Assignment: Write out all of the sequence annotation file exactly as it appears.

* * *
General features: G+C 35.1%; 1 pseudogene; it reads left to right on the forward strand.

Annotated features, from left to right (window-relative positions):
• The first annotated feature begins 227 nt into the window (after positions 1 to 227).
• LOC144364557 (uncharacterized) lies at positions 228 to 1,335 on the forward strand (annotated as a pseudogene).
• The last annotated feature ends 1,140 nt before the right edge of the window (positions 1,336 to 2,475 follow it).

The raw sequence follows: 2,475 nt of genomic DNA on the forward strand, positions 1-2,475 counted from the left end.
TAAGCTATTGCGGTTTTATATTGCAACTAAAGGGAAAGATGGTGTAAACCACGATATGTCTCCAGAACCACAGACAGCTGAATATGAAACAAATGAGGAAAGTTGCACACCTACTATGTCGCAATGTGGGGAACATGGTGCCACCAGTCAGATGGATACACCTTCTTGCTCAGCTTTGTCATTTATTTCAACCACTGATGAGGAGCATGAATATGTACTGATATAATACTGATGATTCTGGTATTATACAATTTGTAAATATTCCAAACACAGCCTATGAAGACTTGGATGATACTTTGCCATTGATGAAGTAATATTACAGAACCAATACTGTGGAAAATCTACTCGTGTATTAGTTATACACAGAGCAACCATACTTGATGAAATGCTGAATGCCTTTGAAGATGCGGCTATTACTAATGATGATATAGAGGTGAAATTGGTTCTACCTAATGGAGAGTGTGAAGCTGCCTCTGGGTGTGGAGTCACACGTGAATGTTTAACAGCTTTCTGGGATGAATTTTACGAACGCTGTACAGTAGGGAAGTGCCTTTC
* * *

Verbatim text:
General features: G+C 35.1%; 1 pseudogene; it reads left to right on the forward strand.

Annotated features, from left to right (window-relative positions):
• The first annotated feature begins 227 nt into the window (after positions 1 to 227).
• LOC144364557 (uncharacterized) lies at positions 228 to 1,335 on the forward strand (annotated as a pseudogene).
• The last annotated feature ends 1,140 nt before the right edge of the window (positions 1,336 to 2,475 follow it).

The raw sequence follows: 2,475 nt of genomic DNA on the forward strand, positions 1-2,475 counted from the left end.
TAAGCTATTGCGGTTTTATATTGCAACTAAAGGGAAAGATGGTGTAAACCACGATATGTCTCCAGAACCACAGACAGCTGAATATGAAACAAATGAGGAAAGTTGCACACCTACTATGTCGCAATGTGGGGAACATGGTGCCACCAGTCAGATGGATACACCTTCTTGCTCAGCTTTGTCATTTATTTCAACCACTGATGAGGAGCATGAATATGTACTGATATAATACTGATGATTCTGGTATTATACAATTTGTAAATATTCCAAACACAGCCTATGAAGACTTGGATGATACTTTGCCATTGATGAAGTAATATTACAGAACCAATACTGTGGAAAATCTACTCGTGTATTAGTTATACACAGAGCAACCATACTTGATGAAATGCTGAATGCCTTTGAAGATGCGGCTATTACTAATGATGATATAGAGGTGAAATTGGTTCTACCTAATGGAGAGTGTGAAGCTGCCTCTGGGTGTGGAGTCACACGTGAATGTTTAACAGCTTTCTGGGATGAATTTTACGAACGCTGTACAGTAGGGAAGTGCCTTTC